Being on the tail end of nine kids, I was often the person to move in with older siblings to help them out with their new babies and adjust to their new way of life. I would hear the horror stories of how women were treated in birth, the way that some doctors spoke down to their patients, and I watched as mothers suffered behind closed doors.
Personally, I was also told by many people, on many different occasions, that the tears of women were a form of manipulation. That nothing would get accomplished through crying and I needed to “suck it up” and “move on.” Move on.
I was continuously told that if I focused on the chronic pain that I experienced, I would waste my life away, never accomplish anything, and regret that time.
From as early as I can remember, I suffered from horrible stomach aches and a general overall feeling of unwellness. I wore only dresses through sixth grade because the irritation of a skirt’s waistband around my middle caused endless agony and pain. I was made fun of by classmates, adults, and even doctors. When I got my period at the age of 13, I was told there was nothing to really do about the pain except take birth control and stop complaining. I was dubbed a hypochondriac, told I was too anxious, just depressed. Some suggested that I probably had Lupus, Crohn’s, IBS, and every other disease under the sun.
I began to doubt myself. Maybe they were right; was I crazy, overly-dramatic and making a big deal out of nothing? Maybe I wasn’t even really feeling the pain at all? Maybe I was making it all up for attention?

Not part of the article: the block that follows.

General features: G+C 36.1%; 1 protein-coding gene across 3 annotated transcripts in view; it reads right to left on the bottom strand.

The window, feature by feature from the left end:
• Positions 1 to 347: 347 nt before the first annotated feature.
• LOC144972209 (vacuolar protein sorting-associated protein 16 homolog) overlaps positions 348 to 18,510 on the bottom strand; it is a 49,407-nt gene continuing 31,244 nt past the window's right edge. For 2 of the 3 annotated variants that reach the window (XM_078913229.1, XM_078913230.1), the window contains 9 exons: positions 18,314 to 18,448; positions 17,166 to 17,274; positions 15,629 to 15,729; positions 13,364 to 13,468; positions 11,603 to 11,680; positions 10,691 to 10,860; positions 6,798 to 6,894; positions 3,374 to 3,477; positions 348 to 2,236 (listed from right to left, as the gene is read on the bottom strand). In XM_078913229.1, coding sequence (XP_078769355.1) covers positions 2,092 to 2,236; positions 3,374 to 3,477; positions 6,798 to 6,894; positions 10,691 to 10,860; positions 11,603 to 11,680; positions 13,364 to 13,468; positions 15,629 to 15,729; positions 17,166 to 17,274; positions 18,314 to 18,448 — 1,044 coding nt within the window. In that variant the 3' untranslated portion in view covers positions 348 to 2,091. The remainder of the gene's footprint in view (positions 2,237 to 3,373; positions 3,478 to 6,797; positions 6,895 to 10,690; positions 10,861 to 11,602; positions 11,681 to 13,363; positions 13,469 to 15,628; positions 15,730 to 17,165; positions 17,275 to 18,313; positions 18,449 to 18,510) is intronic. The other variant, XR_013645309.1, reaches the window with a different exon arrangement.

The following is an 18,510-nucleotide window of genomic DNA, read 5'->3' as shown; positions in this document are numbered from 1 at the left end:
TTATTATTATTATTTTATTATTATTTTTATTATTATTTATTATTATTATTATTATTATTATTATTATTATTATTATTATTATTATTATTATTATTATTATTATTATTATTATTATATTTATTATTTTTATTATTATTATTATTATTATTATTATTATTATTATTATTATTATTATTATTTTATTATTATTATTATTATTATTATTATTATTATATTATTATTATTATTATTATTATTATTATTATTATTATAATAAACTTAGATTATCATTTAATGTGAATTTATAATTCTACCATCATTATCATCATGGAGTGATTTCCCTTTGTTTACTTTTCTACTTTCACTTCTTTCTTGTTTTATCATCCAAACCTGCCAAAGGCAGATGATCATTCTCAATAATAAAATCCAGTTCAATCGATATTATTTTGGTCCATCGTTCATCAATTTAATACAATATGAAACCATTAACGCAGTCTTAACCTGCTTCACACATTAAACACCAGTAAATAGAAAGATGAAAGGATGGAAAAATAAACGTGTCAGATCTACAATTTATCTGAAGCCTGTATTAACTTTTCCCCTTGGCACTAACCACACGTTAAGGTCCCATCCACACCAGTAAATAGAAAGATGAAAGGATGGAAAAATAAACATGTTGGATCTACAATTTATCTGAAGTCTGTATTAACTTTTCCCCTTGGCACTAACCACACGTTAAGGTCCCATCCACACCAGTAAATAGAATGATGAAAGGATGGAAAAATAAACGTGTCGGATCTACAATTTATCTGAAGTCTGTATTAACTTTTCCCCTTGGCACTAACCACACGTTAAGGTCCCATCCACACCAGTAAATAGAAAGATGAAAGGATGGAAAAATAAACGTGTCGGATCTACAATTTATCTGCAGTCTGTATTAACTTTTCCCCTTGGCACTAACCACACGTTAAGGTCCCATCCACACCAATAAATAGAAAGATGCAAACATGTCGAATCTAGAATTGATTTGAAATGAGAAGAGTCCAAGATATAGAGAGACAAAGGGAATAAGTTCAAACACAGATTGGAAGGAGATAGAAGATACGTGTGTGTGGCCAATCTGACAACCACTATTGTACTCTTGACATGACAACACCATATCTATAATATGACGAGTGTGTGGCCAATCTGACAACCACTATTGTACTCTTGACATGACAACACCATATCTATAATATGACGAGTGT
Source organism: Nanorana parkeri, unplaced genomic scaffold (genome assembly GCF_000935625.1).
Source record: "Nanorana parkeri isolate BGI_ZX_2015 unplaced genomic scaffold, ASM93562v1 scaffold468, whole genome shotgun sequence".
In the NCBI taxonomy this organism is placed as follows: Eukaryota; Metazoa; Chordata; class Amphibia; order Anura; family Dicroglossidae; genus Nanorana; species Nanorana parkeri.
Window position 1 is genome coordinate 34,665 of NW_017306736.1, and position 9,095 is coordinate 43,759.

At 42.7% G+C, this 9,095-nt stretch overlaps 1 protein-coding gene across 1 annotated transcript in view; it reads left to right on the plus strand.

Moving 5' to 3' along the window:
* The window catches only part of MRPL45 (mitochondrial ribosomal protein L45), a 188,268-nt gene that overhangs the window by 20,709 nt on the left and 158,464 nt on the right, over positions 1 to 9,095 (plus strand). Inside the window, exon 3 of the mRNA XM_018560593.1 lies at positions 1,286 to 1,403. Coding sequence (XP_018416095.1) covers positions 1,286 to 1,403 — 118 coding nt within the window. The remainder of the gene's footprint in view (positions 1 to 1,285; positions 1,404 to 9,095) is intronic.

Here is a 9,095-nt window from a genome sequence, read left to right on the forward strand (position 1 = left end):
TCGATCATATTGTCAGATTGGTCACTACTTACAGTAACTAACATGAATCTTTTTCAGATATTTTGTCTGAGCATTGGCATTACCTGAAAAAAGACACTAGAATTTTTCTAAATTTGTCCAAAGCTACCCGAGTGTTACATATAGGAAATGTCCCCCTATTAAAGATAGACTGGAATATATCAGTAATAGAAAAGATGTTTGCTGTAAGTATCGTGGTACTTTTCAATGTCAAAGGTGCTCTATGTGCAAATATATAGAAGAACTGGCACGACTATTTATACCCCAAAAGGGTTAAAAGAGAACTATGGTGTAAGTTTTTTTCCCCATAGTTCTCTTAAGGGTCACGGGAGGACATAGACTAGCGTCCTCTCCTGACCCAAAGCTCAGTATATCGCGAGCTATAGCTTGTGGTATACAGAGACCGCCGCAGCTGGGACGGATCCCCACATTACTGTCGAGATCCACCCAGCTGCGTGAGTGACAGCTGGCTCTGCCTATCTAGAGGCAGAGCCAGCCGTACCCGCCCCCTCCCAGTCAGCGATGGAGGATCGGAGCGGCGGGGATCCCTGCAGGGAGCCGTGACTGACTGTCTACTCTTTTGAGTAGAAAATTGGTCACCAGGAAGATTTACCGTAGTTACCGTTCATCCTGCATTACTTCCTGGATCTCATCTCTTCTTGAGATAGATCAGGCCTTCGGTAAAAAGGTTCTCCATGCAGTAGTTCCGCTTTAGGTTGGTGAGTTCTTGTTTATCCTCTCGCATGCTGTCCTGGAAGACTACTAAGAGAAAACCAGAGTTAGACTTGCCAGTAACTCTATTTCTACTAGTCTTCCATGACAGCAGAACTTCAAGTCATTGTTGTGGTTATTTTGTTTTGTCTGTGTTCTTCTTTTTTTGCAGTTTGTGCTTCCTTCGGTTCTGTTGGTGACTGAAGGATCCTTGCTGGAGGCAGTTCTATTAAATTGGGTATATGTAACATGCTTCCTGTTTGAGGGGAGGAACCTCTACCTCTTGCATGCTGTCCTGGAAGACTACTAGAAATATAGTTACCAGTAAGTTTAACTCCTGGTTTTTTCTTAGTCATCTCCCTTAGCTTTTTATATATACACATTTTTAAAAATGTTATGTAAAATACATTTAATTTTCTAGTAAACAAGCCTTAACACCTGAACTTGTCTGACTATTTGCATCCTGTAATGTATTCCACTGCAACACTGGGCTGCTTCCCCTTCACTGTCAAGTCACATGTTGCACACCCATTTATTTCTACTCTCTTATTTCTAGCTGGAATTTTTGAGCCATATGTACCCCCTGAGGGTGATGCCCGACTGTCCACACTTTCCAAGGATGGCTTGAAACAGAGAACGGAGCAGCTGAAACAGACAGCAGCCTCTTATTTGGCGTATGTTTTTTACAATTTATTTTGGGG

Throughout the years I had various episodes that landed me in hospitals with no explanation and given no solutions other than morphine being pumped into my veins. I had ultrasounds, endoscopies, colonoscopies, endless imaging tests, and no answers. I stopped going to the emergency room for things that other people would have run for in a heartbeat.
But on one occasion, only a few months ago, I had a doctor who stood up, and crossed the room to stand beside me. For the first time, a kind young doctor said something to me that changed my whole narrative. He looked at me, and said, “I believe you.”
At the age of 25, I had never yet had a doctor say those words to me. Until that point, my pain was never acknowledged, since there had been no cause for it that they could find on tests, or see in front of their eyes. He admitted he didn’t know how to help, but that he still believed me. Knowing that someone believed me encouraged me for once that maybe, I wasn’t crazy, and that I couldn’t give up.
Because of this doctor’s encouragement, I was able to rally myself to continue looking for an answer, even though all hope seemed lost. About a year later I found an incredibly passionate, patient doctor, who diagnosed me with Endometriosis.
At the age of 25, I am able to look back now at everything that has happened to me and that I have accomplished, with pride. Motivated by everything that I saw as a child in the homes of new mothers, and from my own experience, I’ve done everything within my power to change the way that women are treated in the medical world, today. I’ve done half a degree in music, and received Certification to be a Birth and Postpartum Doula, as well as a Childbirth Educator. I opened my own successful Birth Business, and I am currently attending university for a degree in nursing, full time while running my business full time.